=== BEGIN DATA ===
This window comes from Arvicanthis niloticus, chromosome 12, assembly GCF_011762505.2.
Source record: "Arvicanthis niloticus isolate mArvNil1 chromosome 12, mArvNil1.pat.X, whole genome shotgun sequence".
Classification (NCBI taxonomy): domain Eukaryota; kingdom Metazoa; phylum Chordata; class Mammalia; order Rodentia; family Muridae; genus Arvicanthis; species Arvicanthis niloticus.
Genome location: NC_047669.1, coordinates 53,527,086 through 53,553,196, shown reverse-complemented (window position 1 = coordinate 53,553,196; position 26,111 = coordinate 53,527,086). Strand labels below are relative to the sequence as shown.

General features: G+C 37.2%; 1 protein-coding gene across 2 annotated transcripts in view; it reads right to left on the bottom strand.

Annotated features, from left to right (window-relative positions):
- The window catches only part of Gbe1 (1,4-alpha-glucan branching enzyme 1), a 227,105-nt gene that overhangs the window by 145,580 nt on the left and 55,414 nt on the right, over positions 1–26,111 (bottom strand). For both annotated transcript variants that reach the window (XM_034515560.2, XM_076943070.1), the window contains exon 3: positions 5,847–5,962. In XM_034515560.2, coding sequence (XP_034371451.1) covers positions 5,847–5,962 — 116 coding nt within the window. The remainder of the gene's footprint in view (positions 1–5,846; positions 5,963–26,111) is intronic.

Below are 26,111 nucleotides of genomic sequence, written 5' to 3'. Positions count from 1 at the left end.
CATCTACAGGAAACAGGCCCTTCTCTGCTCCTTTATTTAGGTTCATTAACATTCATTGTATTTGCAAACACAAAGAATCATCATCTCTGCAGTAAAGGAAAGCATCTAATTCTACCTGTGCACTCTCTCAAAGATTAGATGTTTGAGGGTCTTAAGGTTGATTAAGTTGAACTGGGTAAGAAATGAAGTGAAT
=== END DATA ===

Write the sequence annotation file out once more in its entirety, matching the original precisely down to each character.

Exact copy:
This window comes from Arvicanthis niloticus, chromosome 12, assembly GCF_011762505.2.
Source record: "Arvicanthis niloticus isolate mArvNil1 chromosome 12, mArvNil1.pat.X, whole genome shotgun sequence".
Classification (NCBI taxonomy): domain Eukaryota; kingdom Metazoa; phylum Chordata; class Mammalia; order Rodentia; family Muridae; genus Arvicanthis; species Arvicanthis niloticus.
Genome location: NC_047669.1, coordinates 53,527,086 through 53,553,196, shown reverse-complemented (window position 1 = coordinate 53,553,196; position 26,111 = coordinate 53,527,086). Strand labels below are relative to the sequence as shown.

General features: G+C 37.2%; 1 protein-coding gene across 2 annotated transcripts in view; it reads right to left on the bottom strand.

Annotated features, from left to right (window-relative positions):
- The window catches only part of Gbe1 (1,4-alpha-glucan branching enzyme 1), a 227,105-nt gene that overhangs the window by 145,580 nt on the left and 55,414 nt on the right, over positions 1–26,111 (bottom strand). For both annotated transcript variants that reach the window (XM_034515560.2, XM_076943070.1), the window contains exon 3: positions 5,847–5,962. In XM_034515560.2, coding sequence (XP_034371451.1) covers positions 5,847–5,962 — 116 coding nt within the window. The remainder of the gene's footprint in view (positions 1–5,846; positions 5,963–26,111) is intronic.

Below are 26,111 nucleotides of genomic sequence, written 5' to 3'. Positions count from 1 at the left end.
CATCTACAGGAAACAGGCCCTTCTCTGCTCCTTTATTTAGGTTCATTAACATTCATTGTATTTGCAAACACAAAGAATCATCATCTCTGCAGTAAAGGAAAGCATCTAATTCTACCTGTGCACTCTCTCAAAGATTAGATGTTTGAGGGTCTTAAGGTTGATTAAGTTGAACTGGGTAAGAAATGAAGTGAAT